• Leashes/collars/coats: Every dog will need a collar that fits and a sturdy leash. If you get a puppy, you may need different collars as they grow. Some puppies also love to chew through leashes! Coats are also needed if you live in a cold climate or have a small/short-hair dog. Your vet can tell you if your dog needs a coat.
  • Grooming/bathing supplies and/or services: Depending on the type of dog or puppy you choose, grooming costs can vary a lot. When a puppy is small you might be able to bathe it in the kitchen sink or bathtub. The bigger it gets, the more wiggly, and the longer its hair, the more difficult that will get. If your dog requires grooming, a groomer can tell you how often and how expensive grooming appointments should be. Some dogs need a bath and haircut every month.
  • Toys: Obviously, how much you spend on toys for your dog is a personal preference, but a few things can make a difference. If you get a puppy or a breed that chews (think Labradors, Golden Retrievers, and many other large dogs) you will want to have plenty of toys on hand. The bigger and stronger the dog, the more toys you may go through, and faster, so be prepared to get these dogs a few high-quality chewing toys.
  • Day care or other pet care: If you work long hours, you may choose to send your dog to “doggie daycare” a few days a week, especially if you choose to get a puppy.  You’ll also want to have a plan for your dog’s care if you go out of town.  Relatives and neighbors are a great option if you have people you can trust.  Boarding your dog with a professional care facility or your vet can easily cost hundreds of dollars a week.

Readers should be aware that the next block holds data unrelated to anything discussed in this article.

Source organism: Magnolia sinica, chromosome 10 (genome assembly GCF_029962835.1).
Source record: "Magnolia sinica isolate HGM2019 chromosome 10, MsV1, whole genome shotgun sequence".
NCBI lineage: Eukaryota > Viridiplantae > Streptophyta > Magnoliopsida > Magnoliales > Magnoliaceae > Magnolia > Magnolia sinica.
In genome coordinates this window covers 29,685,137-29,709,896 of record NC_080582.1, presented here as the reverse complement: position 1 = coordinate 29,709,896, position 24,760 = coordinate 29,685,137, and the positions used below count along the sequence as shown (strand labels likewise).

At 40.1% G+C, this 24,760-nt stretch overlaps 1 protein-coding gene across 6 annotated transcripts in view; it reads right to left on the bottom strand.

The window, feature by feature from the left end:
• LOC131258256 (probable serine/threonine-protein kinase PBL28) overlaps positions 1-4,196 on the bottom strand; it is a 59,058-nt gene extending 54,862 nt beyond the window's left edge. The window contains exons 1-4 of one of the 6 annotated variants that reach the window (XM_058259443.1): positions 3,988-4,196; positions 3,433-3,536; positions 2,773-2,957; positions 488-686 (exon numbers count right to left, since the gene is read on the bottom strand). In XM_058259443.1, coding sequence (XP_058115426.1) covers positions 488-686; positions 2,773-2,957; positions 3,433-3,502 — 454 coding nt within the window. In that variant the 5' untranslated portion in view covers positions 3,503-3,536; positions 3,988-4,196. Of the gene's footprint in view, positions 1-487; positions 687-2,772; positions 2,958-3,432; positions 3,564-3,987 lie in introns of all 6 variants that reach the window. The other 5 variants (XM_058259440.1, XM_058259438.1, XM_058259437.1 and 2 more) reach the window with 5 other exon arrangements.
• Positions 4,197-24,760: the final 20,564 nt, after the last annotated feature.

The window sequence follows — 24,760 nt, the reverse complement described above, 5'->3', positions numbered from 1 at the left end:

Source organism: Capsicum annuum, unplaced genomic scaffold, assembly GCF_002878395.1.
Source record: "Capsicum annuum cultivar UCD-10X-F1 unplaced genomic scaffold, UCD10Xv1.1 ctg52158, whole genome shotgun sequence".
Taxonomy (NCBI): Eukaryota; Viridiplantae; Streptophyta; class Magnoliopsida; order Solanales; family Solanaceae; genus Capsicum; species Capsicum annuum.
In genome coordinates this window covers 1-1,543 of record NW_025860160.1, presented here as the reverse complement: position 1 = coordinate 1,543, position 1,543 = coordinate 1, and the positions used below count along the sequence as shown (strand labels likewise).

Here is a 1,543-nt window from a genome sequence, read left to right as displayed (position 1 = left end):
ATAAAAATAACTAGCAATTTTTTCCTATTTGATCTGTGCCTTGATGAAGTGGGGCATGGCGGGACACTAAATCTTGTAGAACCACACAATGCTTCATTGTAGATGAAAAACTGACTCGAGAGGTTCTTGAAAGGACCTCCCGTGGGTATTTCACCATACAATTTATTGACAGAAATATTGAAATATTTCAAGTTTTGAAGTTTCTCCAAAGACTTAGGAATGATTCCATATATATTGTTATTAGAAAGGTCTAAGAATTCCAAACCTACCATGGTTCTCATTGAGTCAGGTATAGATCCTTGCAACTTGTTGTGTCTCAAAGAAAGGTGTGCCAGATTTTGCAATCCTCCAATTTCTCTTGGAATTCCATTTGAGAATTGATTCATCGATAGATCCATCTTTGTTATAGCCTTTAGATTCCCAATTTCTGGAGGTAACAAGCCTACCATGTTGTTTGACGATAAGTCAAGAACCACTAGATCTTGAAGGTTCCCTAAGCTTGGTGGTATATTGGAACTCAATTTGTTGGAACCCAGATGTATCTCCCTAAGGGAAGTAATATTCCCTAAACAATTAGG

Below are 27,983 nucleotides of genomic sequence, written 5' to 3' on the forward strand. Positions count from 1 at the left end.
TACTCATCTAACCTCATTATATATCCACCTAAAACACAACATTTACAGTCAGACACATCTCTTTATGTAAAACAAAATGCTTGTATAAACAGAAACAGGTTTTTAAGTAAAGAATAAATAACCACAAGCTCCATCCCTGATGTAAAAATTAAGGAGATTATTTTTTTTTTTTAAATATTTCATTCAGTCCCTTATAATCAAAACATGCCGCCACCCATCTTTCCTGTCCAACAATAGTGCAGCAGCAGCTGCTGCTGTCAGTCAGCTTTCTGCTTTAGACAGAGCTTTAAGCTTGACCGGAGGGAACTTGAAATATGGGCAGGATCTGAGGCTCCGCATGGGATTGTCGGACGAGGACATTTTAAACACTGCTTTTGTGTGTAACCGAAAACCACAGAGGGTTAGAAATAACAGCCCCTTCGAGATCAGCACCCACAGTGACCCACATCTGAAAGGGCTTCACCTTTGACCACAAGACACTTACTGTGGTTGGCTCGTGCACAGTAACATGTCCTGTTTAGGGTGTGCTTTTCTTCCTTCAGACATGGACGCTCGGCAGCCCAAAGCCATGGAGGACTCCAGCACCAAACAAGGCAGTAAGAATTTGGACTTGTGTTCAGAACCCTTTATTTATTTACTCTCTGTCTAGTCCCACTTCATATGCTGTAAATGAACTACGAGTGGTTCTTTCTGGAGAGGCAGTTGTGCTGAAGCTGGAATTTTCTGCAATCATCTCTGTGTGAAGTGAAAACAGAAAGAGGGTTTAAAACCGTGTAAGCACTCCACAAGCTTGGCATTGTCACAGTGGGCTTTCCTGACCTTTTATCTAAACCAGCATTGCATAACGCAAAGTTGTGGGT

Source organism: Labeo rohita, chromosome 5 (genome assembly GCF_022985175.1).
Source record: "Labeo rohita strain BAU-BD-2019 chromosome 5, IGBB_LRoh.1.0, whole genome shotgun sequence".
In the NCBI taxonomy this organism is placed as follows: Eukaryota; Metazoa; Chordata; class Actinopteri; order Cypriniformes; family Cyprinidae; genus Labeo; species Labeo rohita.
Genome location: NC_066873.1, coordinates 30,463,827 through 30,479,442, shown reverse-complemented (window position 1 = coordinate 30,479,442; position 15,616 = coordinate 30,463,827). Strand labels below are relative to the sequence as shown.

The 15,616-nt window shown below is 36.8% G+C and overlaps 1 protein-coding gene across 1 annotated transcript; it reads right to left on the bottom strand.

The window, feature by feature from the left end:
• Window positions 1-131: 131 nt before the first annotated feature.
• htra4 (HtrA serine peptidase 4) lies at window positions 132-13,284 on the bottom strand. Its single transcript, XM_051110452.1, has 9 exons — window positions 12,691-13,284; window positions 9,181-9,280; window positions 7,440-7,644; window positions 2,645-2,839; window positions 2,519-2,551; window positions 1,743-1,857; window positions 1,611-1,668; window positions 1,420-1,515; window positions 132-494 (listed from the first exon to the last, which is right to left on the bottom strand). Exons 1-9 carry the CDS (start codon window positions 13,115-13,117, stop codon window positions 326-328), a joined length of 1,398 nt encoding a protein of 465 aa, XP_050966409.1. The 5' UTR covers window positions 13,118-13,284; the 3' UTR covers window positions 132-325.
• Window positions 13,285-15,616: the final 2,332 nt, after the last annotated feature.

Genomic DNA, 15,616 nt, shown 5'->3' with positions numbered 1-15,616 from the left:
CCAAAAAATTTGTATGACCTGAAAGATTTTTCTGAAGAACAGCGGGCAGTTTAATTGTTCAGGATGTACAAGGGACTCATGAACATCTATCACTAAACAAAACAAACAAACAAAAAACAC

• Pet insurance: While it’s fairly easy to budget for standard vet visits, the unexpected can catch up to you fast. It may pay to think about pet insurance.

Pet Insurance For Dogs

What is pet insurance? Just like insurance for humans, it may pay part of standard and/or emergency veterinary costs for your dog. If your dog is involved in an accident, or tears its ACL, or is diagnosed with a chronic illness, vet bills can get high fast. Pet insurance is becoming a popular option to manage these risks.

Check online to find the best pet insurance for your pet and your budget.  Check out How to Create a Budget You Can Stick To for help.

Did you know? Black dogs and older dogs have a hard time getting adopted from shelters. Consider getting a black dog as they’re just as lovable as any other.

Puppy Ownership FAQ

How much does it cost to adopt a puppy?

The Animal Humane Society, for instance, lists its standard adoption fees as $129 to $767 for dogs and puppies. It’s a good idea to call several shelters near you and ask about their adoption fees.

What’s the cheapest dog?

Generally speaking, adoption is the least expensive option for getting a dog. Just keep in mind there are lots of other expenses!

How expensive is a dog monthly?

This depends on lots of factors like those we’ve listed above. Do your research on the above questions and you should have a good sense how much the dog you want will cost monthly.

What's the cheapest puppy breed?

A mixed-breed dog from a shelter is the cheapest puppy breed.

Is a one-year-old dog a puppy?

Officially speaking, all puppies become adult dogs at age one. Many dogs will act like a puppy much longer, and some will continue to grow for up to 24 months.

What’s the best pet insurance?

Do an online search and gather information about several pet insurance providers to determine which best fits your needs. You can always research pet insurance through a trusted organization, like or, for their recommendations.

Personal loans for dogs?

While an installment loan could help you purchase a dog, it’s very unlikely to provide enough money to care for your dog over the course of its life. If you can’t afford a dog right now, you can consider the many volunteer options available, such as fostering or helping at the local SPCA.